Our trees had gotten smaller; Daddy usually picked one up at the grocery store for free the night before Christmas. We were all excited, it was Christmas after all. But something had changed; I was too young to know what, or why. I just knew I felt a little lost. Advent services, and Advent songs, had started to define the season for me, and I turned to them for the comfort I needed then.
Looking at it from here I can see it was during those years my father lost his job; he was doing what he could to keep six children fed and a roof over us all. It’s clear that his was a hero’s journey, and my heart breaks a little for him when I think about it now.
Then cleansed be every breast from sin;
make straight the way for God within,
prepare we in our hearts a home
where such a mighty Guest may come.
I became a mother when I’d just turned twenty one. And that changed everything. Christmas was more magical than ever. Being Santa to my babies was wonderful. I sewed, and baked, and made ornaments out of egg cartons. We strung popcorn and cranberries; every year we bought the annual Christmas album from the Firestone store.
I saved S&H Green Stamps all year long; I poured over the stamp catalog to see what gifts I could get with my books of stamps.
We made our Advent wreath, lit the candles, purple and pink; said the Advent prayers; went to church and sang the hymns. We made a birthday cake for Jesus, and every Christmas morning the children would run to see if the tiny statue of the Baby was in the manger, having been “born” during the night. The ultimate result, through the years, was Christmas seasons of love, and laughter, and plenty.
For thou art our salvation, Lord,
our refuge and our great reward;
without thy grace we waste away
like flowers that wither and decay.
Then there’s the Christmas I was separated from my husband of twenty-five years, headed for divorce. I’d been holding my own through what was a very rough year. But it seemed like everywhere I went during my holiday shopping I ended up face to face with the perfect gift for him. It was like the stores conspired to show me what I would not be purchasing. Try getting through the holiday without buying him THIS. With each ‘gift confrontation’ came another crack in my heart.
It was exhausting. I clung to my Advent. Yes, it became mine. I wrapped myself in it; I sang the songs and prayed the prayers, sometimes silently other times screaming them at the top of my lungs. There were moments I lost track of what I was praying for, or who I even was; I just knew that Jesus was my lifeline, and I was calling 911.
To heal the sick stretch out thine hand,
and bid the fallen sinner stand;
shine forth and let thy light restore
earth’s own true loveliness once more
I’ve grown into a lovely single life, my kids are beautiful adults, and I have five precious grandchildren. During these Christmas seasons I find that I’ve returned to the feelings of my childhood, but with a depth I couldn’t know then. The many times, and ways, in which my heart was broken have taught me this: in me dwells a personal and a tender yearning for new life; I ache for the beauty of the season; I am joyful at the redemption this Holy Baby brings. And I treasure the brokenhearted, hopeful Advent in us all.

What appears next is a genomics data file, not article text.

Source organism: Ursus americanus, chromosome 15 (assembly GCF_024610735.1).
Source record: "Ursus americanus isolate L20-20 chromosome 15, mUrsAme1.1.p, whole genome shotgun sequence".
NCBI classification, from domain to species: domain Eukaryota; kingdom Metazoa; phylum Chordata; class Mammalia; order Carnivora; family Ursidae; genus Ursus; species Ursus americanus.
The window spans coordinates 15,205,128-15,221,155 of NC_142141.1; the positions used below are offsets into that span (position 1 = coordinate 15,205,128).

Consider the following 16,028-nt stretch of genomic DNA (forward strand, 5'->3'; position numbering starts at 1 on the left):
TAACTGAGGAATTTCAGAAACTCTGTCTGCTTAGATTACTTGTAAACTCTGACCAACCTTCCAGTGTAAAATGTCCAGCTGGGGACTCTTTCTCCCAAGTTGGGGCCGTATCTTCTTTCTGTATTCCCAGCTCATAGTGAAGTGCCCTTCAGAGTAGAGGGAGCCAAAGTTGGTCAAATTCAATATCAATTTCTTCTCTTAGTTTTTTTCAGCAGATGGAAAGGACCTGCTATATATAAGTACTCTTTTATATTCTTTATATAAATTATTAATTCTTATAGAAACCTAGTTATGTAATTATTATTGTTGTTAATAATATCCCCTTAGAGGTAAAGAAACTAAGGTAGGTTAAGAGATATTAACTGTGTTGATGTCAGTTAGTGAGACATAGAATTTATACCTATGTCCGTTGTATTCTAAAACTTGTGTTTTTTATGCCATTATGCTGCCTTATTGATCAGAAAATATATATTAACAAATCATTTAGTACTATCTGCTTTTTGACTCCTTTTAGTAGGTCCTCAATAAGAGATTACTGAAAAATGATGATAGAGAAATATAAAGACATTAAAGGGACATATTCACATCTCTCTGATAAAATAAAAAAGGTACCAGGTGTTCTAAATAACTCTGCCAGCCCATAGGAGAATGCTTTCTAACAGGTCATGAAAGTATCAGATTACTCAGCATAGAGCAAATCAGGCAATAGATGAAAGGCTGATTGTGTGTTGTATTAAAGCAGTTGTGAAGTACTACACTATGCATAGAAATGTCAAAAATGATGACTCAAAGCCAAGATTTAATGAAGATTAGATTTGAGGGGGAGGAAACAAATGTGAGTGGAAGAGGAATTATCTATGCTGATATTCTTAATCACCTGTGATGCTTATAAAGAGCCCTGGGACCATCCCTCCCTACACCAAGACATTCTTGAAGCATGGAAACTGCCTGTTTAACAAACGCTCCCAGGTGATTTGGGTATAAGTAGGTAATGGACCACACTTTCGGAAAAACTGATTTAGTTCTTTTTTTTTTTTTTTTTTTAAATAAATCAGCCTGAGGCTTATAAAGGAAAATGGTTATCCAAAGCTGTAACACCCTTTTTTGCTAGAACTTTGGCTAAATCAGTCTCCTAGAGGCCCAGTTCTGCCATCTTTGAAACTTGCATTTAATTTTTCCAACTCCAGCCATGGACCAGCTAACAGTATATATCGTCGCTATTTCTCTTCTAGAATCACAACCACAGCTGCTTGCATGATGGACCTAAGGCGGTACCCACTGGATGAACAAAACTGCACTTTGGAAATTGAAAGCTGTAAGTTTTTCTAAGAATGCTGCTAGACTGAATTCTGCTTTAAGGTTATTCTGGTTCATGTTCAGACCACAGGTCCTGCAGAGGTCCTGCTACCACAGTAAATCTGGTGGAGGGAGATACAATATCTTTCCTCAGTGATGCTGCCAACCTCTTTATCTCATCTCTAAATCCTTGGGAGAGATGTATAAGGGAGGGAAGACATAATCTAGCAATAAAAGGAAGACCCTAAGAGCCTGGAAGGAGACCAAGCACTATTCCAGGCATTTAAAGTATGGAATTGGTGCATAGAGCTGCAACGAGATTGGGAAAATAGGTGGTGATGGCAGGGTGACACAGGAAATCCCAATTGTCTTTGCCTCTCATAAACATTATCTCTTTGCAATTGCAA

All praise, eternal Son, to thee,
whose advent doth thy people free;
whom with the Father we adore
and Holy Ghost for evermore.*
*Words: Charles Coffin, 1736;
trans. John Chandler, 1837
“The more things change, the more they stay the same.” Not sure why that saying came to mind this morning, but it wouldn’t leave me alone so I wrote it down.
I’m finding myself in an interesting place. The last quarter of last year was probably the most difficult, the most challenging, in my life. I say that, then I find my gaze drifting back through the past−pregnant at twenty, hysterectomy at twenty seven, trying so hard to be all I could be to everybody−and completely missing the mark on self awareness, self care, self sustenance.
Did it have anything to do with those Holy Cards? We were big on collecting them in second grade. They were like baseball cards for Catholic girls. The gilt edged ones with Saint Theresa, Saint Cecilia, Our Lady of Fatima, all were coveted.
Which brings up a whole different thing since coveting broke the tenth commandment. We were eight years old, and all guilty.
And then there’s the pride thing. Mary Margaret Snyder had more gilt edged cards in her Missal than anyone else in the class. She held it up during Mass, ceremoniously turning to each card as the priest said his Dominus Vobiscums, his Kyrie Eleisons, his Oremuses. We sat, stood, or knelt as was prescribed, but we were watching her out of “side eyes,” elbowing each other, and hating her. Rack another one up on our confessional hit parade. Hate. It’ll take at least three Hail Mary’s plus an Act of Contrition to scrub that off.